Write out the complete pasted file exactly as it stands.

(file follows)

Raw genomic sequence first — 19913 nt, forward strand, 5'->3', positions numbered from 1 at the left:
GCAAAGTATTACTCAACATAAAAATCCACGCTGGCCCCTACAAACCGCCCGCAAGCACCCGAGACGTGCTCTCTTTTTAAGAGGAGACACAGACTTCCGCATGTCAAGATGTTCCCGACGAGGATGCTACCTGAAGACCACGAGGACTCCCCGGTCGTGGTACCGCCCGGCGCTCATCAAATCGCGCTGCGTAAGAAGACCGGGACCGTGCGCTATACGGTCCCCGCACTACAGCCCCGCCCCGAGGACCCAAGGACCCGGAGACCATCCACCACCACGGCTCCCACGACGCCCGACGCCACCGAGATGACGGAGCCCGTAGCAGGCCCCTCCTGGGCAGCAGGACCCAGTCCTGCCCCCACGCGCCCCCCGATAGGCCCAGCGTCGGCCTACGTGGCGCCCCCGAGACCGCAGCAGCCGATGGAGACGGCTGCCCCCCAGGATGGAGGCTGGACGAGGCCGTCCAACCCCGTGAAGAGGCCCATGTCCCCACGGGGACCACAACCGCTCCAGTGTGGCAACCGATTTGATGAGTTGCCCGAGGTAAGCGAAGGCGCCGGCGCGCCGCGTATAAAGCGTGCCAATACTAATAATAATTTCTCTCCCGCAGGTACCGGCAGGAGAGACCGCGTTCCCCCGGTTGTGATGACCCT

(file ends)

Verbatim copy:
Raw genomic sequence first — 19913 nt, forward strand, 5'->3', positions numbered from 1 at the left:
GCAAAGTATTACTCAACATAAAAATCCACGCTGGCCCCTACAAACCGCCCGCAAGCACCCGAGACGTGCTCTCTTTTTAAGAGGAGACACAGACTTCCGCATGTCAAGATGTTCCCGACGAGGATGCTACCTGAAGACCACGAGGACTCCCCGGTCGTGGTACCGCCCGGCGCTCATCAAATCGCGCTGCGTAAGAAGACCGGGACCGTGCGCTATACGGTCCCCGCACTACAGCCCCGCCCCGAGGACCCAAGGACCCGGAGACCATCCACCACCACGGCTCCCACGACGCCCGACGCCACCGAGATGACGGAGCCCGTAGCAGGCCCCTCCTGGGCAGCAGGACCCAGTCCTGCCCCCACGCGCCCCCCGATAGGCCCAGCGTCGGCCTACGTGGCGCCCCCGAGACCGCAGCAGCCGATGGAGACGGCTGCCCCCCAGGATGGAGGCTGGACGAGGCCGTCCAACCCCGTGAAGAGGCCCATGTCCCCACGGGGACCACAACCGCTCCAGTGTGGCAACCGATTTGATGAGTTGCCCGAGGTAAGCGAAGGCGCCGGCGCGCCGCGTATAAAGCGTGCCAATACTAATAATAATTTCTCTCCCGCAGGTACCGGCAGGAGAGACCGCGTTCCCCCGGTTGTGATGACCCT